Graphic pictures of wildlife covered in black gloop are the obvious symbols of the environmental devastation that can occur when large amounts of crude oil are spilt. It is a situation in which nobody wins. The environment is severely damaged and the oil and gas companies lose millions in lost revenue, cleaning costs and fines.
(Excerpt) The oil and gas industry is taking steps to deal with the eventuality of an oil spill and wants to find out how the unique conditions of the Arctic will affect any response. To help understand the challenges, members of the International Petroleum Industry Environmental Conservation Association (IPIECA), Oil Spill Working Group (OSWG), Industry Technical Advisory Committee (ITAC) and the American Petroleum Institute (API) Emergency Preparedness and Response Program Group (EP&RPG) set-up the Arctic Oil Spill Response Technology Joint Industry Programme (JIP) in January.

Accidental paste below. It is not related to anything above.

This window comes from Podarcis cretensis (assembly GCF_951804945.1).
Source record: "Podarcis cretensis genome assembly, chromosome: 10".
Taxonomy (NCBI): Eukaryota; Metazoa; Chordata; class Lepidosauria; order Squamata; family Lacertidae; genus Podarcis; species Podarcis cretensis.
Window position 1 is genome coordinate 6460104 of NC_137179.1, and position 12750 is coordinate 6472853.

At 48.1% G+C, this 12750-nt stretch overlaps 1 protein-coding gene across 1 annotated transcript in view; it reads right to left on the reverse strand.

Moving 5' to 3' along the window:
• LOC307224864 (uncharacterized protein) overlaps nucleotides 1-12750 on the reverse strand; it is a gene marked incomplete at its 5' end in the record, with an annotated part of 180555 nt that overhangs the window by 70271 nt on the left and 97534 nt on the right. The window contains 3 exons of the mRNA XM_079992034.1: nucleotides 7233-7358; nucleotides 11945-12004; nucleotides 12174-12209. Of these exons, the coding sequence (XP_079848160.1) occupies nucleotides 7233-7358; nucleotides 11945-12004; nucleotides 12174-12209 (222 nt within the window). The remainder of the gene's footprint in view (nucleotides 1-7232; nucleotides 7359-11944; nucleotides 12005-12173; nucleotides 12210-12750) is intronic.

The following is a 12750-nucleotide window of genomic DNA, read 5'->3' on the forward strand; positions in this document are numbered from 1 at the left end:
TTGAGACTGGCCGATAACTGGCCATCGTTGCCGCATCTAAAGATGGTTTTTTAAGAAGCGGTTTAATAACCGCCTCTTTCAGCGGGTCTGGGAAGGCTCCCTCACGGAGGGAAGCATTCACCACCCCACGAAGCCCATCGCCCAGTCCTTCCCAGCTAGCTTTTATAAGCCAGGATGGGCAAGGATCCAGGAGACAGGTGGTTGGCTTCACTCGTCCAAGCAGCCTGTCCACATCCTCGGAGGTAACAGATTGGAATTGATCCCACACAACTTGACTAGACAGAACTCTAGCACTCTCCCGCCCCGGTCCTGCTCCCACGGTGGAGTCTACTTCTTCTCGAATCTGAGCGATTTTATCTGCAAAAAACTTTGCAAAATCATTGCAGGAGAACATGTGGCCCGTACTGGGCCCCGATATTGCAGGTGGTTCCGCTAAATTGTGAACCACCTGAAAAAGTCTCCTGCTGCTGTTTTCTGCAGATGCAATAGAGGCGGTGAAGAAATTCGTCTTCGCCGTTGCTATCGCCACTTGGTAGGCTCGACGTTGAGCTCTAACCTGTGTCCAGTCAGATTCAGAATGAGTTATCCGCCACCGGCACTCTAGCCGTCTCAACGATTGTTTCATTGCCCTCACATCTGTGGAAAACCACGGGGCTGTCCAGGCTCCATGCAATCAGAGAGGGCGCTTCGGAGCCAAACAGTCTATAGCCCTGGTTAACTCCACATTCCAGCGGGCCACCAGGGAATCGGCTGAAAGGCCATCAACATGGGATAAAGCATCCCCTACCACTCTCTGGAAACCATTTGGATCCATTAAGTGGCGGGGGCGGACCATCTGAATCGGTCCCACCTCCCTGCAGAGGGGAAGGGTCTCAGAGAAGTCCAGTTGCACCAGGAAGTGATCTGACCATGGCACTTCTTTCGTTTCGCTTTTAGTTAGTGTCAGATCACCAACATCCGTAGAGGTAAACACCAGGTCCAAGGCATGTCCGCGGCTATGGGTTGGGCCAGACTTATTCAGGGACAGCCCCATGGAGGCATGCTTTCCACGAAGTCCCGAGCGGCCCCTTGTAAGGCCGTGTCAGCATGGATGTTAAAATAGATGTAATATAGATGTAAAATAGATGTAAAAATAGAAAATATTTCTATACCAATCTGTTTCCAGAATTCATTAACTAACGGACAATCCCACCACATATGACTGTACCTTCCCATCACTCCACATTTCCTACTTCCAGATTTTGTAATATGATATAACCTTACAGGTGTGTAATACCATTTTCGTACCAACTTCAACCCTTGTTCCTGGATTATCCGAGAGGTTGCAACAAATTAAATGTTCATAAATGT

The consortium is supported by nine international oil and gas companies including BP, Shell, Statoil, and Total. It is to build on existing research and improve the technologies, and methodologies, for dealing with a potential oil spill in the Arctic. It will carry out 10 in-depth research projects around six key areas including computer modelling of oil behaviour in Arctic conditions to help map and predict the trajectory of spills, the effectiveness of chemical dispersants in Arctic waters, mechanical recovery, detection, the actual environmental impact and in situ burning.